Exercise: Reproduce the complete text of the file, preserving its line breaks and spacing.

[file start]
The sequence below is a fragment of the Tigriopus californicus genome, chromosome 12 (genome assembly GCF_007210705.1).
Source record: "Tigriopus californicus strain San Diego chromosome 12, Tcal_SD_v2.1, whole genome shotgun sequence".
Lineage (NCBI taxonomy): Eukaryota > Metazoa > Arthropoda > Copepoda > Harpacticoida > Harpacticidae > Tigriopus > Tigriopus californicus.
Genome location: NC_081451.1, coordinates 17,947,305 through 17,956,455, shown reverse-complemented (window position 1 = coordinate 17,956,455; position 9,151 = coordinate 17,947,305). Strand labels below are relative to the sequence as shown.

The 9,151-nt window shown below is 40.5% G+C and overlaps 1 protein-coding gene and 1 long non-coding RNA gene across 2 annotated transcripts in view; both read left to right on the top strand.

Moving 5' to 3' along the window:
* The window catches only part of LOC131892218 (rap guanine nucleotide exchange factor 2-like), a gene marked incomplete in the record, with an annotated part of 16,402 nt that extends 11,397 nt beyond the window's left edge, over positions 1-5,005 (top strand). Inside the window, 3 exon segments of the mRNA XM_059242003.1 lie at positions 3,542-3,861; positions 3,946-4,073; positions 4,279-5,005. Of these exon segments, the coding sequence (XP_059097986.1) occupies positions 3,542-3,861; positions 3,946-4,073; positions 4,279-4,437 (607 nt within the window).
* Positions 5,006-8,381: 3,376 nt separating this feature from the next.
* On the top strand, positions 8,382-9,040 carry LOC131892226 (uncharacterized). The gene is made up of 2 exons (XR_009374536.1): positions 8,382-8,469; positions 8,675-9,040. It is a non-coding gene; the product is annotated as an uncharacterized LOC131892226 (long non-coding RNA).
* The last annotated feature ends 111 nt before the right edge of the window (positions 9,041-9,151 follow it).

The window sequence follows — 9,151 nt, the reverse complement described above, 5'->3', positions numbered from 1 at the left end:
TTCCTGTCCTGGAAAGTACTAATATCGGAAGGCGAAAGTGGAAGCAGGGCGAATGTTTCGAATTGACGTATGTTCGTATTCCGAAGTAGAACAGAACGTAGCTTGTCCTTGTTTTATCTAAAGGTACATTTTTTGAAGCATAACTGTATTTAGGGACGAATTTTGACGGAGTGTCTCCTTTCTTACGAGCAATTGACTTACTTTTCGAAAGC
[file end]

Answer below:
The sequence below is a fragment of the Tigriopus californicus genome, chromosome 12 (genome assembly GCF_007210705.1).
Source record: "Tigriopus californicus strain San Diego chromosome 12, Tcal_SD_v2.1, whole genome shotgun sequence".
Lineage (NCBI taxonomy): Eukaryota > Metazoa > Arthropoda > Copepoda > Harpacticoida > Harpacticidae > Tigriopus > Tigriopus californicus.
Genome location: NC_081451.1, coordinates 17,947,305 through 17,956,455, shown reverse-complemented (window position 1 = coordinate 17,956,455; position 9,151 = coordinate 17,947,305). Strand labels below are relative to the sequence as shown.

The 9,151-nt window shown below is 40.5% G+C and overlaps 1 protein-coding gene and 1 long non-coding RNA gene across 2 annotated transcripts in view; both read left to right on the top strand.

Moving 5' to 3' along the window:
* The window catches only part of LOC131892218 (rap guanine nucleotide exchange factor 2-like), a gene marked incomplete in the record, with an annotated part of 16,402 nt that extends 11,397 nt beyond the window's left edge, over positions 1-5,005 (top strand). Inside the window, 3 exon segments of the mRNA XM_059242003.1 lie at positions 3,542-3,861; positions 3,946-4,073; positions 4,279-5,005. Of these exon segments, the coding sequence (XP_059097986.1) occupies positions 3,542-3,861; positions 3,946-4,073; positions 4,279-4,437 (607 nt within the window).
* Positions 5,006-8,381: 3,376 nt separating this feature from the next.
* On the top strand, positions 8,382-9,040 carry LOC131892226 (uncharacterized). The gene is made up of 2 exons (XR_009374536.1): positions 8,382-8,469; positions 8,675-9,040. It is a non-coding gene; the product is annotated as an uncharacterized LOC131892226 (long non-coding RNA).
* The last annotated feature ends 111 nt before the right edge of the window (positions 9,041-9,151 follow it).

The window sequence follows — 9,151 nt, the reverse complement described above, 5'->3', positions numbered from 1 at the left end:
TTCCTGTCCTGGAAAGTACTAATATCGGAAGGCGAAAGTGGAAGCAGGGCGAATGTTTCGAATTGACGTATGTTCGTATTCCGAAGTAGAACAGAACGTAGCTTGTCCTTGTTTTATCTAAAGGTACATTTTTTGAAGCATAACTGTATTTAGGGACGAATTTTGACGGAGTGTCTCCTTTCTTACGAGCAATTGACTTACTTTTCGAAAGC